“All I can tell you is that I never dwell on anything that’s been reasonably successful,” guitar legend Jeff Beck says as we begin the first of two lengthy conversations, focused on his new album, Loud Hailer, out July 15th, and his deluxe photo memoir BECK01, out now from Genesis Publications.
“I guess it’s my sense of inquisitiveness and maybe boredom, a mixture of the two. I always look for tomorrow in today. Whoever’s involved with my music at the time, I go along with them, hand-in-hand, to find out where I can go. The answers are always there if you look carefully enough.”
Unlike his contemporaries, Jeff Beck has only ever followed his muse. It’s frustrated many of his most ardent followers, but in hindsight it’s liberated Beck. At 72, he isn’t forced to tour the world playing his greatest hits, and Loud Hailer is proof positive.
After meeting rhythm guitarist Carmen Vandenberg and vocalist Rosie Bones at a party thrown by Queen’s drummer, and longtime friend, Roger Taylor, Beck caught the duo at a London club. Taken by both the pair’s charisma and lyrics, he invited them over for an evening of Proseco by the fire – as you would if you’re Jeff Beck. They began a collaboration that night that inspired Beck, and the resulting album is a smart social commentary from an artist whose guitar usually does the talking for him; a sort of Jeff Beck Group rebooted for the 21st Century.
“I’m glad you spotted that, because I can’t think of a better alignment than to have the 2016 JB Group,” Beck says when I mention this. “That’s what it really is. I’ve simplified my playing, and it’s ended up possibly being the closest you could get to a Truth album, with the state of my playing and where I’m at now. I simplified it on purpose, to get to the melodies in the best way possible.”
It serves the songs, full of intense imagery of the post-9/11, technologically obsessed world, well, especially on Live In The Dark, which boasts a gorgeous melody juxtaposed against some of Beck’s most tasteful guitar theatrics in recent memory, and the fantastic album closer “Shrine.”
It’s also a bold move for Beck, whose never been known by his fans as a musician prone to social commentary.
“I didn’t want to be stuck with the constraints of the general opinion of what it should be and what I should be doing,” Beck tells me proudly of the album. “I had to take leave of that. I had to do what no one expected, I think.
“I’ve always turned my back on what happened before, because I don’t think it does you that good to reflect on whatever success you had, or failure for that matter,” Beck continues. “It’s better to get that big old drill out and keep drilling the tunnel you’re going through.”
He was also inspired by a dear old friend from London’s swingingest days, David Bowie.
“I’d been digging into the sidebars of the tragedies of 9/11 and the aftermath, and realized that somebody had to do something positive out of that,” Beck explains. “It wasn’t just one particular aspect of it, though. Because there are so many unanswered questions. But mostly, for me, it was, ‘Where are we headed?’ I remember when I first heard the David Bowie song, Where Are We Now?, it really touched me. I became super strung-up, thinking about everything that’s happening in the world. So meeting these two girls, especially the singer, who is incredibly expressive and also wrote the lyrics, was more than I could wish for to help unfold some of it.”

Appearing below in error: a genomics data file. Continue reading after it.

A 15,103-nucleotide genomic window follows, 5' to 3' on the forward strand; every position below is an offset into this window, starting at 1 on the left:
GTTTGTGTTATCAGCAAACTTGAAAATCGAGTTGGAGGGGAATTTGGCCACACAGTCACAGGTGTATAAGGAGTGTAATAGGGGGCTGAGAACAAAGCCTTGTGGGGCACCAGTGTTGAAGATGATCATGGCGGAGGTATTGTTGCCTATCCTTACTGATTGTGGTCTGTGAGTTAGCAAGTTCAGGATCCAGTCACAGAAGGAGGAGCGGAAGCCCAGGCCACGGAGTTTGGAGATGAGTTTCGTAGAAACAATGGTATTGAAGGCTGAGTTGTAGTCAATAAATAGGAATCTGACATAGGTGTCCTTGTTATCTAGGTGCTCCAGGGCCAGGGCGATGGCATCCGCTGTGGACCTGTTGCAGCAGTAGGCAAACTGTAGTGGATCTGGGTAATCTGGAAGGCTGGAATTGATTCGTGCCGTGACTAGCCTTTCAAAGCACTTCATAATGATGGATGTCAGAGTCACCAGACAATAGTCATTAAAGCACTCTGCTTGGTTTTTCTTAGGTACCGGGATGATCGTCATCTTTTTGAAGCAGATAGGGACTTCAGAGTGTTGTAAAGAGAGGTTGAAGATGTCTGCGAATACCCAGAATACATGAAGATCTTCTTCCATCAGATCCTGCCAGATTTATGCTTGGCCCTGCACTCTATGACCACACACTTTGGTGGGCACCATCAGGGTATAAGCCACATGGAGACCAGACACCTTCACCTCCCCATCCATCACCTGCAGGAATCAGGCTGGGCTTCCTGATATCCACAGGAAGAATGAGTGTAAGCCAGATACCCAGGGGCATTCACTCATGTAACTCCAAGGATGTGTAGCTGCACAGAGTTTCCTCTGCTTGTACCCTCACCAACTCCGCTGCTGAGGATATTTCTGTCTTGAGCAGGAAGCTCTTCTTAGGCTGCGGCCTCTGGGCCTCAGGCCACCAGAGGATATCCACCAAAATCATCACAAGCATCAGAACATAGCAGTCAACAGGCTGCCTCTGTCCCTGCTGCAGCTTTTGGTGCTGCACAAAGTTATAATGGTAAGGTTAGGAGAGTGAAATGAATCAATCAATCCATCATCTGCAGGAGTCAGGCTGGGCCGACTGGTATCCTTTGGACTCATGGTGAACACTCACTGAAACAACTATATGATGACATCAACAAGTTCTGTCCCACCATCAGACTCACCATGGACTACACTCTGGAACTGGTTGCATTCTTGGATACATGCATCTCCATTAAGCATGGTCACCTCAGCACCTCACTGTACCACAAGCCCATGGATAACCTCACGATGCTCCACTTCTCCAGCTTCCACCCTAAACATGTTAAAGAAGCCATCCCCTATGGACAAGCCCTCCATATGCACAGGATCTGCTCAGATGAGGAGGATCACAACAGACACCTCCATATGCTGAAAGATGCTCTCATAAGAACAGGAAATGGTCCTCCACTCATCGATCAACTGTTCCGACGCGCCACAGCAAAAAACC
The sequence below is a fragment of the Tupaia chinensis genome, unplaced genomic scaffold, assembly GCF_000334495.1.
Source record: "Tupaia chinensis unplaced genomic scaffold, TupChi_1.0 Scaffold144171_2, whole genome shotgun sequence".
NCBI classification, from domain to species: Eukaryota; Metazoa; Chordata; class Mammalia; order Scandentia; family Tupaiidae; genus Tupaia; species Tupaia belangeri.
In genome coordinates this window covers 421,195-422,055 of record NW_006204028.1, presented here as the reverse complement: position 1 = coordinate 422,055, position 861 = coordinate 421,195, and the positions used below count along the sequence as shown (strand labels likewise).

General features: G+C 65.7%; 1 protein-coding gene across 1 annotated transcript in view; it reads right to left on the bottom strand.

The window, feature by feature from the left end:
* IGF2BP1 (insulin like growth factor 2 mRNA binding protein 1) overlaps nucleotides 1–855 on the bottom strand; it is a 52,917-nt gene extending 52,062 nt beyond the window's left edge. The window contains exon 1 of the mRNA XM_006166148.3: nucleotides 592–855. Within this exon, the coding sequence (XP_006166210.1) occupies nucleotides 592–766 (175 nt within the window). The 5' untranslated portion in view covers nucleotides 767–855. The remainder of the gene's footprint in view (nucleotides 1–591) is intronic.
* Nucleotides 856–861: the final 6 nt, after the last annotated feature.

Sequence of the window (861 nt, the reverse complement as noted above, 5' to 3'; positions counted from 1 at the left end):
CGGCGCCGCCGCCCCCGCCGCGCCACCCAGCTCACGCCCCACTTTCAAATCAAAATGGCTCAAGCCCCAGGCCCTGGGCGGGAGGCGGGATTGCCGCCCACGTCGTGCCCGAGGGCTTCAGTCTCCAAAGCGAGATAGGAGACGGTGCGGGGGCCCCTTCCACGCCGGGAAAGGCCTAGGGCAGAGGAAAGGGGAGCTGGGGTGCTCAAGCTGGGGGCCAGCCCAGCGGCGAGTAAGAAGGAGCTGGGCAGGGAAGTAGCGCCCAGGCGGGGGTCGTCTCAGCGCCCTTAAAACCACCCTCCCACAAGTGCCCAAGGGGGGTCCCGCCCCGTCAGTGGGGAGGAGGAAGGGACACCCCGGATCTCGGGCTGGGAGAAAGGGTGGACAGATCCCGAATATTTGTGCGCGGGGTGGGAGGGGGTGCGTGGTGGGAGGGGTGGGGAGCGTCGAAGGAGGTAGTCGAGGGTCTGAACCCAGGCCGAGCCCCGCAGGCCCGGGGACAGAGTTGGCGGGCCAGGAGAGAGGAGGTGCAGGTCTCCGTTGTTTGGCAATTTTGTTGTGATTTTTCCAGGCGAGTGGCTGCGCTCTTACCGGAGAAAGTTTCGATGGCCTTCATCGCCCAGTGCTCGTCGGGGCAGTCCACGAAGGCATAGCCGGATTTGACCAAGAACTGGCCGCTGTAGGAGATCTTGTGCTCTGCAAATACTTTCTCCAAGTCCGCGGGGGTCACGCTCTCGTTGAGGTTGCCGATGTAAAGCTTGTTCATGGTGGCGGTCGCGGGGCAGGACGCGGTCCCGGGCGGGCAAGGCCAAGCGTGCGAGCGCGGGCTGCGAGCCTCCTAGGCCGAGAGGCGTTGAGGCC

The result is hardly the Jeff Beck album you might expect.
“It’s allowing someone to be central to the issue, the singer, and the music’s built around that,” Beck says. “That’s what I wanted: To be a lead guitarist. I knew it would be more effective that way, rather than if it was just an instrumental album, with me playing the melody and then taking a solo, even if it was built on the same ideas, at least in my head. Here, in effect, I let someone else take the solo. Besides, come on, how much longer I could do that? I needed a human voice. And the lyrics were so good, I thought, and pertinent, that I just felt it was the most dangerous thing I could do. I knew it could either be toast or it could be a huge album. But I’m prepared to take that risk. I can afford to take that risk, I think. Who cares if I get stoned to death about it? This is where I am now and what I wanted to say as an artist.”
Beck also took his time making Loud Hailer, his first studio album since 2010’s Emotion and Commotion, and Beck, and avid auto enthusiast, likens the process to building a car.
“In terms of building a car, although I’m becoming more proficient at it, you’re always waiting for it to bite you in the nuts,” Beck says with a laugh. “If you didn’t tighten that brake line or fuel line up, you’ll find out. I tested a car I recently built up for 600 miles. That’s the magic number of miles, for me. When it passed the test of 600 miles and nothing went wrong, I knew it was alright. It’s the same with music. I listen to anything I’m working on in 600 different places. And I’ve got a couple nuisance friends who decide to turn up just when they shouldn’t, when the car’s outside half-built, or my music isn’t quite finished. But that input is helpful, too. Then, after all is exhausted, I let it go. I know I can’t do any more and I’ve just got to let it go.”